Today's news

February 15, 2005

Cheats are “devaluing” British degrees
Universities have been warned to clamp down on students who cheat because of fears that they are devaluing the status of British degrees. Guidelines sent to all universities warn that plagiarism is likely to rise given the amount of easily accessed work on the internet and growing external pressure from the need to work part-time while studying.
The Independent

Ministers criticised for doubling visa extension cost
University chiefs have accused the Government of undermining its own policy to attract more overseas students with a decision this week to double the cost of extending student visas. Figures from a survey by the Higher Education Funding Council for England last month show a likely increase of 20 per cent in the recruitment of non-European Union students from outside the EU by 2008.
The Financial Times

Lecturers strike over failure to close pay gap
Lecturers at 70 further education colleges which are accused of failing to give their staff promised pay rises have voted overwhelmingly in favour of strike action. The one-day walk-out is now set for February 24 after three quarters of lecturers taking part in the ballot backed the action.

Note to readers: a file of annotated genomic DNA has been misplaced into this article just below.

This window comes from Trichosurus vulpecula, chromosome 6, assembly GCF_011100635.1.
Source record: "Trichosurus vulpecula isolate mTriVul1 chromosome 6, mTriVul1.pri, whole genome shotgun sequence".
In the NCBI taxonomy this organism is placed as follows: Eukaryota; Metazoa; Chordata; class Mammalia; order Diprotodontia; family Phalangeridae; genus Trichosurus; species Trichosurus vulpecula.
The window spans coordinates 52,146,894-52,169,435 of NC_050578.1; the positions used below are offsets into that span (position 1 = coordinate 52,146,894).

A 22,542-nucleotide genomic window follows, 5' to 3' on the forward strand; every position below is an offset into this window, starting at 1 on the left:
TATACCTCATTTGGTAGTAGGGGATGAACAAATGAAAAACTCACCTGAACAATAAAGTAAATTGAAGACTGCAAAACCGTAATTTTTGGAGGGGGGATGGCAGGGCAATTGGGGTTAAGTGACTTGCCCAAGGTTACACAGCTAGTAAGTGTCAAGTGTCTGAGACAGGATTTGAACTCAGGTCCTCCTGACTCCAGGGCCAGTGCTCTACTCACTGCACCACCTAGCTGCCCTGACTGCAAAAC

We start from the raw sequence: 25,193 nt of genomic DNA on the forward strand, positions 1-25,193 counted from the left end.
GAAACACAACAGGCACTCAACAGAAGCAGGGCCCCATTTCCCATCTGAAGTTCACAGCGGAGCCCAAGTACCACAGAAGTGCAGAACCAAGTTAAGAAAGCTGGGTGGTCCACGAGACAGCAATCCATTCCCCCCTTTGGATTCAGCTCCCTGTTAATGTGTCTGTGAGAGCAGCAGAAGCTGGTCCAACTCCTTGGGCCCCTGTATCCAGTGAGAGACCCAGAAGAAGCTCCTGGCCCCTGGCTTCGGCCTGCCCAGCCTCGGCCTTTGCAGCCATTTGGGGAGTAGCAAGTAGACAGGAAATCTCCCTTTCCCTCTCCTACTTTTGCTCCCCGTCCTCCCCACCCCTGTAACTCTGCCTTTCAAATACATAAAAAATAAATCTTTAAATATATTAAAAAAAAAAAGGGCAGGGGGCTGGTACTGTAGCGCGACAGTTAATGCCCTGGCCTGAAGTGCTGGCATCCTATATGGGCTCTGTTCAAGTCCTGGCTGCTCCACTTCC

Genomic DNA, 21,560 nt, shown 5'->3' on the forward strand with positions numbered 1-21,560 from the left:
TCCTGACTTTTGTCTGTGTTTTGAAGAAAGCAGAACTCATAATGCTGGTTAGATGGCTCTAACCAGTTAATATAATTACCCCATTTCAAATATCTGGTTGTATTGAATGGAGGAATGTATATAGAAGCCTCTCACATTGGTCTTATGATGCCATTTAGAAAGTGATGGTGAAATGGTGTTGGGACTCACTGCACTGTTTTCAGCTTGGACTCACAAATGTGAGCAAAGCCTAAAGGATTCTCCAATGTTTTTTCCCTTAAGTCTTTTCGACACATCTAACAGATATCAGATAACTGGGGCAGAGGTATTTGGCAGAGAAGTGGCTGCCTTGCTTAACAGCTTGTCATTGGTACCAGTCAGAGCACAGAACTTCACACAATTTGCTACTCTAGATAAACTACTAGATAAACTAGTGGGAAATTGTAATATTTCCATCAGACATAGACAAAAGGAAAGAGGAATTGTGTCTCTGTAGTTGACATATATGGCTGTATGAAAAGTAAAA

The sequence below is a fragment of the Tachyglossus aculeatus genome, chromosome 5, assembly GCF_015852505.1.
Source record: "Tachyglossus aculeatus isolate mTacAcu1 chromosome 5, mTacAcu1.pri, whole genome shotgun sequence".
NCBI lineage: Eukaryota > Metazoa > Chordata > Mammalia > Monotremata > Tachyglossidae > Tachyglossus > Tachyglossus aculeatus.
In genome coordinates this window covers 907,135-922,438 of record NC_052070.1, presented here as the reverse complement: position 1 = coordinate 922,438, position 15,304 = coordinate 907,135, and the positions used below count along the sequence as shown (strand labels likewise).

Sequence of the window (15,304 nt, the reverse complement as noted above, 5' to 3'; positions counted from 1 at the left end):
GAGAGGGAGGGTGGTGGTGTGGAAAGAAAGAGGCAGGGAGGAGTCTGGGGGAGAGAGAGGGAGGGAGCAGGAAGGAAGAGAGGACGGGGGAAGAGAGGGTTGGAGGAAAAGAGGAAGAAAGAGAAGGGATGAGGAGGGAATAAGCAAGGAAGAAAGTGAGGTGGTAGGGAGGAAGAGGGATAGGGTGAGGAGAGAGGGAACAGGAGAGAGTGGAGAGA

The Guardian, The Daily Telegraph

Academics shun leading roles
In most professions, getting to the top of the management pay scale is considered a champagne moment. In academia, getting stuck running the show is a mark of failure. The result is that universities are missing out and “not being run as well as they should be”, says The Times Higher Education Supplement (Feb 11).
The Times

Industry Links
Universities are getting better at making money from links with business and industry, but the Higher Education Funding Council for England found that only seven per cent of research funding was given by industry, commerce and public institutions.
The Times

Britain's costliest student union
One of the National Lottery's most spectacular disasters finally begins a new life today, as Britain's costliest student union, with a tea dance for senior citizens followed by a Valentine hop. The twin debut for the former National Centre for Popular Music is designed to demonstrate its new life as a university centre with its doors open to the wider community in Sheffield.
The Guardian

Minds wide open
Political debate has a special quality and intensity among the students at the School of Oriental and African Studies. Report by Polly Curtis.
The Guardian

Response to Peter Knight’s article on the HEFCE consultation document.
The Guardian

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